Ohio State freshman Cade Stover couldn’t help but laugh.
That was the immediate, almost instinctive response in mid-November when Stover was asked if he’d need a new backpack as he walked down the quarter-mile-long ramp from the visiting locker room to the playing surface at Rutgers.
Stover had just played the fourth and final game of his freshman season, but every snap he took that afternoon in New Jersey was at defensive end. His current team-issued Nike backpack had linebacker emblazoned on it.
Those game reps against the Scarlet Knights were the final moments of a two-week crash course in playing on the defensive line, something Stover never planned on doing. As a talented two-way player at Lexington High School, Stover played more of roving linebacker role, though some would cut through the semantics and just say he played safety for the Minutemen.
“I’d kind of been playing defensive end on the scout team,” Stover told Lettermen Row. “And then doing some work with [Ohio State defensive line coach] Larry Johnson after practice. Then the next week it was like, ‘OK, let’s see what you can do.'”
Sam Hubbard, who just completed his second season with the Cincinnati Bengals, remembers being in that situation.
In his prep years, Hubbard primarily lined up at safety for Cincinnati Moeller High School. As a college freshman at Ohio State, he started his career at linebacker. Then he moved to tight end. Then finally, to defensive end.
“It’s pretty insane,” Hubbard joked with Lettermen Row. “From what I’ve heard, Stover is on the exact same path that I was on.”
Stover has heard the stories about Hubbard, of course. As a kid growing up in rural Ohio who watched the Buckeyes every weekend, he saw how the move to defensive end worked out for him. That is one of the reasons why the Ohio State freshman didn’t fight the switch to a position he knew nothing about until two months ago. After meeting Hubbard at the Buckeyes spring game last April, Stover said he and Hubbard have maintained semi-regular conversations about what to expect in Columbus, and that was never more important than when the discussion about moving to the defensive line ramped up.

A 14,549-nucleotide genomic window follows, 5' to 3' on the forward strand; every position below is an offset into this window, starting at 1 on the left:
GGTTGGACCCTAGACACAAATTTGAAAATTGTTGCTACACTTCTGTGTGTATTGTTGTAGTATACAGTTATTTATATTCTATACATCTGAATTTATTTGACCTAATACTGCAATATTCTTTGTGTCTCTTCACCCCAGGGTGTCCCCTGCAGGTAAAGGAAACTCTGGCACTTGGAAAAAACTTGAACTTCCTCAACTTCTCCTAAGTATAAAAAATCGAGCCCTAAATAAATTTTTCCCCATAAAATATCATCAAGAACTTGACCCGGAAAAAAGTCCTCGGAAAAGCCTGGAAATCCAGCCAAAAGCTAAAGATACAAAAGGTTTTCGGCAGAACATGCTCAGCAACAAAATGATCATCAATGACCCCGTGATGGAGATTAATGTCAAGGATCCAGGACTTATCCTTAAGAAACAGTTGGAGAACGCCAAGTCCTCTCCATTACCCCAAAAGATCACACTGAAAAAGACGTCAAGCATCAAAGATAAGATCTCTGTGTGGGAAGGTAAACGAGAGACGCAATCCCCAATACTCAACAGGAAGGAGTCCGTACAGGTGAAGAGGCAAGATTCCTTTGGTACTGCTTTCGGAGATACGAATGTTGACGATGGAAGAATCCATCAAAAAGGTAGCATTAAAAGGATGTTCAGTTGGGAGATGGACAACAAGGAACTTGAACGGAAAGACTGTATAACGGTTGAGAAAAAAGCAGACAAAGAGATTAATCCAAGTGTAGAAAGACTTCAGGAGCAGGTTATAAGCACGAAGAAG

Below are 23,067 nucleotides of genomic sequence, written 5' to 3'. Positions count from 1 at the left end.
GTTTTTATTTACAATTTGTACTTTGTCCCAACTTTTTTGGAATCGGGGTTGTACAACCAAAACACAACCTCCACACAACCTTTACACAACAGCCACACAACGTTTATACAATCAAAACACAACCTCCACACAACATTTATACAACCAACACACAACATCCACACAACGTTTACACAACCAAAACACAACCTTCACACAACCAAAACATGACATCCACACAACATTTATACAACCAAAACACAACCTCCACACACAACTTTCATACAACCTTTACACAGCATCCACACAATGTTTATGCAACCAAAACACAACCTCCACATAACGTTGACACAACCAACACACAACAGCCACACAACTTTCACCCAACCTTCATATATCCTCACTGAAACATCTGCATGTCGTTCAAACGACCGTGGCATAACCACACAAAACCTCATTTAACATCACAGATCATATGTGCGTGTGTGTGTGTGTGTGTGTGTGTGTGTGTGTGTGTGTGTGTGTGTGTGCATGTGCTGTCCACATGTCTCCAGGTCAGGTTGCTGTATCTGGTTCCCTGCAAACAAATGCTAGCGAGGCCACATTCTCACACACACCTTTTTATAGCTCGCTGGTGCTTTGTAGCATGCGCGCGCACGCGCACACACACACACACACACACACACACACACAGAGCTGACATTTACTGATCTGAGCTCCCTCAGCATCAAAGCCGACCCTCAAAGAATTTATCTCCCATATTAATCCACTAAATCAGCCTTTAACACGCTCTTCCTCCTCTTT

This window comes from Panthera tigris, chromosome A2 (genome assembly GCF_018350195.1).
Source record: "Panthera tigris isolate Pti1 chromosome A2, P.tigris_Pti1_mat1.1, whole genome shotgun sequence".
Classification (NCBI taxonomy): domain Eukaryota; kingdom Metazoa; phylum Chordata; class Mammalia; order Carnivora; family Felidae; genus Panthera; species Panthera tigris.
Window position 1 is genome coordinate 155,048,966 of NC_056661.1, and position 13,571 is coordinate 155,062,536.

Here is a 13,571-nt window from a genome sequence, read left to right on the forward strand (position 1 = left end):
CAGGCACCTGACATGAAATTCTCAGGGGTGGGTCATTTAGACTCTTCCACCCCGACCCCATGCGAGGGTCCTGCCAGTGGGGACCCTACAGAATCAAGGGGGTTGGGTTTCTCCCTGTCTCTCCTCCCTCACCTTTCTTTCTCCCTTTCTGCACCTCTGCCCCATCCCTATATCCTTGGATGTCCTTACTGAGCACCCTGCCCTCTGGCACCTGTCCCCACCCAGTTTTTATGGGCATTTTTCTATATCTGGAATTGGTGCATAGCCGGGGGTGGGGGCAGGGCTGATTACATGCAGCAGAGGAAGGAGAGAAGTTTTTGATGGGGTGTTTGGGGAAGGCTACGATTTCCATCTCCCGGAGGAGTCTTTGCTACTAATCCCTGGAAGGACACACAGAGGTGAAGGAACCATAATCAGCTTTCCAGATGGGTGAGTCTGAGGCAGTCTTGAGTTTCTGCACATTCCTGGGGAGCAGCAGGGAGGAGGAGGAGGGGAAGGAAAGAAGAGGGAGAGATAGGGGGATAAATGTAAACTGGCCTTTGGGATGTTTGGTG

“When I moved to defensive end, I reached out to him,” Stover told Lettermen Row. “We probably talk once a month, once every two months or so.”
The advice from Hubbard was simple: Trust Larry Johnson and trust Buckeyes strength coach Mick Marotti.
As the best athlete on the football team in high school and a dual-sport star who is also Lexington’s all-time scorer in basketball, the goal was to allow the 6-foot-5, 240-pound athlete to make plays from all over. He’s being tasked now with learning to play in one spot — where he’s never played before.
The men preparing Stover for that change have the utmost confidence from Hubbard, and that’s been the crux of his message to the new defensive end.
“He hit me up when he was thinking about making the switch,” Hubbard said. “He told me the path Coach Mick had him on was pretty much the one I took. Basically, I just told him that whatever the coaches ask you to do, take it and run with it. Use the scout team reps that you’re going to get to get better as a player. Go hard at all times.
“My message, really, was to trust Coach Mick and Coach Johnson. Do everything in your power to allow them to develop you, because that only happens if you’re giving everything you got and embracing it. I’m excited to visit with Cade when I go back this offseason.”
Stover had no inclination that his career path would so closely mirror Hubbard’s. But along with Buckeyes senior Jonathon Cooper, the tutelage and advice have kept him positive in the face of uncertainty.
“It was good to have a mentor like that,” Stover said. “He and Jonathon Cooper have really been helping with this.”
And that could pay off in a big way down the road. For highly-ranked recruits who are used to suiting up and being counted on by his teammates, this position switch and the time it takes to learn it can be frustrating.
“I told him about how crushed I was, watching all my classmates playing when we are up by 60 on Kent State and they kept me on the sideline,” Hubbard said. “I told him pretty much told him everything I did to end up starting a few months later as a redshirt freshman.”
Cade Stover is ready to embark on his own redshirt freshman campaign. There’s no word if he’s received his new backpack yet.